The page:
Anguloa (Tulip Orchids)

Anguloas, also called Tulip Orchids, are relatives of the Lycaste orchid genus. They are found in South American rainforests. The flowers have good substance, and they are fragrant orchids, typically smelling of cinnamon. Colors are geen, white, yellow, and red. The flowers are round and curved inward, giving them a resemblance to tulips. There's one flower per spike, but you often get many flower stems. They have large, thick pseudobulbs, with long, thin, veined leaves.
Anguloa clowesii
Ang. clowesii

They like intermediate to high light, 1500 to 4000 footcandles. It varies a bit with species. Give as much light as you can without sunburn.

Temperatures should be cool to intermediate. 65-75°F (18-24C) during the day works well for most species, with a 10-15°F drop at night (6-8C).

During the growing season, water as they approach dryness; don't let them dry out. Some species will drop their leaves after flowering; these need a dry rest after blooming, so let them dry out, watering just enough to keep the pseudobulbs from shriveling, until they start to grow again. Fertilizer is more important during the growing season.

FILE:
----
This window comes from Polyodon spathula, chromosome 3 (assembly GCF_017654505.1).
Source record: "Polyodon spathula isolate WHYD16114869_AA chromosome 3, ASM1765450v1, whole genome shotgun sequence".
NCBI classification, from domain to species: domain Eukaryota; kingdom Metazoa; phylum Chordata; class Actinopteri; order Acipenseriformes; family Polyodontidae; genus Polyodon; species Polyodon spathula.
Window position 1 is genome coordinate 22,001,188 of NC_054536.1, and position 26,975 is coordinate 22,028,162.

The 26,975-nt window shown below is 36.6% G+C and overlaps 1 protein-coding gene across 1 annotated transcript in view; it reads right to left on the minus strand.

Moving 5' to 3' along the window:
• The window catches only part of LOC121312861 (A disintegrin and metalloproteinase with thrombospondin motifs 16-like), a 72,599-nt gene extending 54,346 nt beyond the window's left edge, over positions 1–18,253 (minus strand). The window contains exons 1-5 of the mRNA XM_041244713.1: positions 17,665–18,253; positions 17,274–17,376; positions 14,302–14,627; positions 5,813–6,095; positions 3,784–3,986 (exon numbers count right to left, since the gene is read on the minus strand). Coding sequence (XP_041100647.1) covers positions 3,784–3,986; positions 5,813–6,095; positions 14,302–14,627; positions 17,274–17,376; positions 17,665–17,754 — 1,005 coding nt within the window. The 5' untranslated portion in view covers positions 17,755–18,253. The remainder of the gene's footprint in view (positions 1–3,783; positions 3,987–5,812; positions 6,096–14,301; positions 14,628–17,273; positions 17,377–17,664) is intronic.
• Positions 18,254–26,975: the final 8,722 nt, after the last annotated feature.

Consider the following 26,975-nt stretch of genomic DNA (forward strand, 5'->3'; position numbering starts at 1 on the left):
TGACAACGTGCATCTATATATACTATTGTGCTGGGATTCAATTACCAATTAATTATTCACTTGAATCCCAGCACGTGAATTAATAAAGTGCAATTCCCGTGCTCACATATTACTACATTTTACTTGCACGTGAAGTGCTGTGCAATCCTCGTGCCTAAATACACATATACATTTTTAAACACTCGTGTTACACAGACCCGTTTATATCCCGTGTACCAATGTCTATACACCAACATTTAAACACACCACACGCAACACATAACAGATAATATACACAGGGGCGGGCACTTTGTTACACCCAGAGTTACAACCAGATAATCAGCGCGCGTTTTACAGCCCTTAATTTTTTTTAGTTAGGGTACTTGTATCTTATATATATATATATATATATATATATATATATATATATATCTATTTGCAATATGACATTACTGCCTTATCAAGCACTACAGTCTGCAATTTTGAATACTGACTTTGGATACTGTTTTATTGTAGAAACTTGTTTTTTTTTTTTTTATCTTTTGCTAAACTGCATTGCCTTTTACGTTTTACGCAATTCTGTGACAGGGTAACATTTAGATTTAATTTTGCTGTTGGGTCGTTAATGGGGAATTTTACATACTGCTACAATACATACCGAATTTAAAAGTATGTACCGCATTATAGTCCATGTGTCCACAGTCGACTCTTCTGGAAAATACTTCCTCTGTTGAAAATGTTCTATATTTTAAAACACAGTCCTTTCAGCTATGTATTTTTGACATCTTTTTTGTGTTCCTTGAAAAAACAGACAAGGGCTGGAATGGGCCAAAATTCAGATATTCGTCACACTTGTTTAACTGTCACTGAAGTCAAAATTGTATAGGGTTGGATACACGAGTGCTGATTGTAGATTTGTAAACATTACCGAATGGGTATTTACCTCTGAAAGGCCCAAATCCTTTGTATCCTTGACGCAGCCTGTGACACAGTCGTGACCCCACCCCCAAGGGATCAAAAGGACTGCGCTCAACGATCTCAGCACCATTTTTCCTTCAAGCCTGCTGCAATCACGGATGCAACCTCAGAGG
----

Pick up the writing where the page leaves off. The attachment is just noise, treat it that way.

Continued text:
They like a lot of humidity; 70-80% is ideal. Many people who grow them in greenhouses or orchidariums let things get really misty, up to 100% humidity, a couple times a day, controlled by a timer. This can also help lower the temperature. Humidity can be less during a dry rest.

Most of these species are terrestrial orchids and appreciate a finer potting mix. A mix of sphagnum moss and fine-grade fir bark or perlite works well.

Hybrids with Lycaste are called Angulocaste.

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